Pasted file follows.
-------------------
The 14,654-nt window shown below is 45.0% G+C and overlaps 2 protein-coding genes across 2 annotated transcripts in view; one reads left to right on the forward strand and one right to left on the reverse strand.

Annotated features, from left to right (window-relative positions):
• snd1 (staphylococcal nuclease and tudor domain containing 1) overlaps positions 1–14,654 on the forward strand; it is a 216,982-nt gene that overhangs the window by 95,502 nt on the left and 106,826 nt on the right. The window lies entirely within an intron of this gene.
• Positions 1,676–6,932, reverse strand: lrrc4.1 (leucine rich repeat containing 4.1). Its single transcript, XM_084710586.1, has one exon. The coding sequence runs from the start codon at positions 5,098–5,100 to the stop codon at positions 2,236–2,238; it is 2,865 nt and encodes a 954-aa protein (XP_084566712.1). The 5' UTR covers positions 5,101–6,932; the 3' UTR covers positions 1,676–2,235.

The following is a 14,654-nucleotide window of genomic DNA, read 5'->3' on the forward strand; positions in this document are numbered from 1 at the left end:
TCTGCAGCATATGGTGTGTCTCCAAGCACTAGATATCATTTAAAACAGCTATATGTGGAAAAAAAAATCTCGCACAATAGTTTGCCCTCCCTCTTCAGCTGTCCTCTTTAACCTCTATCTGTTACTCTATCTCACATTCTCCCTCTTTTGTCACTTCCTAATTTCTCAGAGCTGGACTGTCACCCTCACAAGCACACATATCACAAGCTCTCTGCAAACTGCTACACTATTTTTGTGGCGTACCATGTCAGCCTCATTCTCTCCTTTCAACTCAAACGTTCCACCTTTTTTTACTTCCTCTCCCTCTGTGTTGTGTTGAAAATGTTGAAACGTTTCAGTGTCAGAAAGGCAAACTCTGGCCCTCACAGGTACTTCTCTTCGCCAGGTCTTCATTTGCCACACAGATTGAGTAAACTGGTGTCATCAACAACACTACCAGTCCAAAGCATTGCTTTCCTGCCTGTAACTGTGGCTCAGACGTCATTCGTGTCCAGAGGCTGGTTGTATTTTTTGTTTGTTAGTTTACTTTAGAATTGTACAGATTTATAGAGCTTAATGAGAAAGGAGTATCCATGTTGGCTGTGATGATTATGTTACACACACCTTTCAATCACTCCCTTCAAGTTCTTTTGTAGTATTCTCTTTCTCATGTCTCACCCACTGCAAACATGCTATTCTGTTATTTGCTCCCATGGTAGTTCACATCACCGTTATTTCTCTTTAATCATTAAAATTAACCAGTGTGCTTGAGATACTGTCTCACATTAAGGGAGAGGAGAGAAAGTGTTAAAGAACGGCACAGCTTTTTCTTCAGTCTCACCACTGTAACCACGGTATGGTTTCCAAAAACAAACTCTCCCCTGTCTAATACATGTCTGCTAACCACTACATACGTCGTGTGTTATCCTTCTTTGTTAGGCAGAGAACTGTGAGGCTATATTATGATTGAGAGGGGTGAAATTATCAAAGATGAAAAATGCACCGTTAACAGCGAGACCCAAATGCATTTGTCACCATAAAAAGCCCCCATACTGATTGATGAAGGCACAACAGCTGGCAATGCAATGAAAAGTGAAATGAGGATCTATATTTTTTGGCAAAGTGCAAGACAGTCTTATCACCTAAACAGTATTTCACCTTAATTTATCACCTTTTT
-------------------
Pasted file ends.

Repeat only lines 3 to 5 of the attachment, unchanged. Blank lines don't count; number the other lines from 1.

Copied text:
• snd1 (staphylococcal nuclease and tudor domain containing 1) overlaps positions 1–14,654 on the forward strand; it is a 216,982-nt gene that overhangs the window by 95,502 nt on the left and 106,826 nt on the right. The window lies entirely within an intron of this gene.
• Positions 1,676–6,932, reverse strand: lrrc4.1 (leucine rich repeat containing 4.1). Its single transcript, XM_084710586.1, has one exon. The coding sequence runs from the start codon at positions 5,098–5,100 to the stop codon at positions 2,236–2,238; it is 2,865 nt and encodes a 954-aa protein (XP_084566712.1). The 5' UTR covers positions 5,101–6,932; the 3' UTR covers positions 1,676–2,235.

The following is a 14,654-nucleotide window of genomic DNA, read 5'->3' on the forward strand; positions in this document are numbered from 1 at the left end: